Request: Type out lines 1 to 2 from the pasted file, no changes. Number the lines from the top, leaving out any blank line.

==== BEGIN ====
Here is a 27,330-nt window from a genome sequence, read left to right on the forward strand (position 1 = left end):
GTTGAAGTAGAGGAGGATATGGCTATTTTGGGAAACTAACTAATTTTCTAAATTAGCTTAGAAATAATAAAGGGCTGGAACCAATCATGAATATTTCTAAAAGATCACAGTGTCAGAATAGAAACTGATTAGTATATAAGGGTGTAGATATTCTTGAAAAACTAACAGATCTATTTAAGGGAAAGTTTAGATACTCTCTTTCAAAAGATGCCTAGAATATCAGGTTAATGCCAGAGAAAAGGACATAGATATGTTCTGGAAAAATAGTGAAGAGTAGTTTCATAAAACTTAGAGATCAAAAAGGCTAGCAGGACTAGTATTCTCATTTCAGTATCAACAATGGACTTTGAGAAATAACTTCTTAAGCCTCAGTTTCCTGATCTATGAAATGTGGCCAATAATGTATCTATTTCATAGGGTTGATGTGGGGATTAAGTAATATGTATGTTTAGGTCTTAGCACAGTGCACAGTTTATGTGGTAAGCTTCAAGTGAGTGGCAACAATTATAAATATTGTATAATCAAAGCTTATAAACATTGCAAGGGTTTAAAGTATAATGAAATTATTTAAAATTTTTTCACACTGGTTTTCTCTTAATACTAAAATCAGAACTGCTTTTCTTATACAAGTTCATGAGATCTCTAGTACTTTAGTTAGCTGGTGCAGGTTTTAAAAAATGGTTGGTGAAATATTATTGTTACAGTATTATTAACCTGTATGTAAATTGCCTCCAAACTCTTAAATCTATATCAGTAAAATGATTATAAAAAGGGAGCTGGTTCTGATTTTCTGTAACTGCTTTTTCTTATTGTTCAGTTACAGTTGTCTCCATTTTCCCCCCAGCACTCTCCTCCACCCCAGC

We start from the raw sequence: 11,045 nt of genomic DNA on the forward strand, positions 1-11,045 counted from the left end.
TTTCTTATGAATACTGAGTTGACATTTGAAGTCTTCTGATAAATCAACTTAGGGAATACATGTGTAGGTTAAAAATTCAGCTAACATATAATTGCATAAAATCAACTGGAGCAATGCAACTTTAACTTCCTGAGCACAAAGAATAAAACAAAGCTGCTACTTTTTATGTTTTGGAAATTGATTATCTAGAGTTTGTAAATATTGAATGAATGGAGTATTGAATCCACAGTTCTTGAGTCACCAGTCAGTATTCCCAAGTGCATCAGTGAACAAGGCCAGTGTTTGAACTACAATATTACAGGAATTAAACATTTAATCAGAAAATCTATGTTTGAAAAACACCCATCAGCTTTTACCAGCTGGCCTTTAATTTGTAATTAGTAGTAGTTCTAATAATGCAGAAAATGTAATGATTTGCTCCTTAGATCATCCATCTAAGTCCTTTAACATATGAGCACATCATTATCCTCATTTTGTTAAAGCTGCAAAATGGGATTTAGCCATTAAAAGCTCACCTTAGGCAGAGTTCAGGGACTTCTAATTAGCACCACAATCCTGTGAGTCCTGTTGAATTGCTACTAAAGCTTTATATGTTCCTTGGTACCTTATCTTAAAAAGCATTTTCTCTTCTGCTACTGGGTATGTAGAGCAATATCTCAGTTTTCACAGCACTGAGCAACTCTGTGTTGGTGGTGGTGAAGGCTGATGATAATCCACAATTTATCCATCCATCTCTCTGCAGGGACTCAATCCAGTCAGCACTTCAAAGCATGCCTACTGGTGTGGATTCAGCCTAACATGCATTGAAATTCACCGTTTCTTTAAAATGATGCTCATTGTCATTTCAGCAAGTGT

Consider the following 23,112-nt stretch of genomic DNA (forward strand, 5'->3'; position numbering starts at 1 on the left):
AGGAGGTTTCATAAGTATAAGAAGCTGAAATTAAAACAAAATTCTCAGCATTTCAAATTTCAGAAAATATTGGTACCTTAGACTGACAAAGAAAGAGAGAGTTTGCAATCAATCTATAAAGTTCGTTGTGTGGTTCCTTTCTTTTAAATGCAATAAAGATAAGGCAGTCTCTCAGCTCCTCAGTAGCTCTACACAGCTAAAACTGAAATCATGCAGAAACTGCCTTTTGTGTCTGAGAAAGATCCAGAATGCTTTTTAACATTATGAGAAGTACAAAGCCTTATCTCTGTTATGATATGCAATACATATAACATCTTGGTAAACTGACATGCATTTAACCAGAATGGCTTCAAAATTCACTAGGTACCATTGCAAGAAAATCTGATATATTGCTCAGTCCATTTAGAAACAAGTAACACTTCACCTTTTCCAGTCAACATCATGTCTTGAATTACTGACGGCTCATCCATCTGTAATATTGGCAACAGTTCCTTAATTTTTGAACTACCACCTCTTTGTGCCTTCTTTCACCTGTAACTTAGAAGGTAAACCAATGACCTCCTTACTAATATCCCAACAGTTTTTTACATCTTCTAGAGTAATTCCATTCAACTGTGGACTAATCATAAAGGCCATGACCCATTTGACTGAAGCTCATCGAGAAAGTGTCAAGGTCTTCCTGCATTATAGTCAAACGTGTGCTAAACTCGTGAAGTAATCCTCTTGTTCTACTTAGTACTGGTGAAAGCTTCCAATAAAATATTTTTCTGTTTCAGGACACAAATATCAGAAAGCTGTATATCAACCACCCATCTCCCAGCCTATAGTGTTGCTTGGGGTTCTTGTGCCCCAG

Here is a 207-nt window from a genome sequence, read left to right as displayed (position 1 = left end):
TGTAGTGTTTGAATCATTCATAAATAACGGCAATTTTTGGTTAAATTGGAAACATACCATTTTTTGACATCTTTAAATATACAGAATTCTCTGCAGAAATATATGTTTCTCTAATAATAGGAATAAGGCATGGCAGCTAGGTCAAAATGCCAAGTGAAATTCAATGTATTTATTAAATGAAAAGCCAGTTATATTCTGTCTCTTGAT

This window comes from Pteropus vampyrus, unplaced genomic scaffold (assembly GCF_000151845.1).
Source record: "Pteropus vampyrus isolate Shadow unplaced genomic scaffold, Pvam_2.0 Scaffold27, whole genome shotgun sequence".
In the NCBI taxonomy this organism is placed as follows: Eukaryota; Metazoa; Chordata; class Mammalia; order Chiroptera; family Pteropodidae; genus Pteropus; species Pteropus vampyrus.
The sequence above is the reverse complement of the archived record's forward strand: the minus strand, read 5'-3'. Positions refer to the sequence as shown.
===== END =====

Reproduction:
Here is a 27,330-nt window from a genome sequence, read left to right on the forward strand (position 1 = left end):
GTTGAAGTAGAGGAGGATATGGCTATTTTGGGAAACTAACTAATTTTCTAAATTAGCTTAGAAATAATAAAGGGCTGGAACCAATCATGAATATTTCTAAAAGATCACAGTGTCAGAATAGAAACTGATTAGTATATAAGGGTGTAGATATTCTTGAAAAACTAACAGATCTATTTAAGGGAAAGTTTAGATACTCTCTTTCAAAAGATGCCTAGAATATCAGGTTAATGCCAGAGAAAAGGACATAGATATGTTCTGGAAAAATAGTGAAGAGTAGTTTCATAAAACTTAGAGATCAAAAAGGCTAGCAGGACTAGTATTCTCATTTCAGTATCAACAATGGACTTTGAGAAATAACTTCTTAAGCCTCAGTTTCCTGATCTATGAAATGTGGCCAATAATGTATCTATTTCATAGGGTTGATGTGGGGATTAAGTAATATGTATGTTTAGGTCTTAGCACAGTGCACAGTTTATGTGGTAAGCTTCAAGTGAGTGGCAACAATTATAAATATTGTATAATCAAAGCTTATAAACATTGCAAGGGTTTAAAGTATAATGAAATTATTTAAAATTTTTTCACACTGGTTTTCTCTTAATACTAAAATCAGAACTGCTTTTCTTATACAAGTTCATGAGATCTCTAGTACTTTAGTTAGCTGGTGCAGGTTTTAAAAAATGGTTGGTGAAATATTATTGTTACAGTATTATTAACCTGTATGTAAATTGCCTCCAAACTCTTAAATCTATATCAGTAAAATGATTATAAAAAGGGAGCTGGTTCTGATTTTCTGTAACTGCTTTTTCTTATTGTTCAGTTACAGTTGTCTCCATTTTCCCCCCAGCACTCTCCTCCACCCCAGC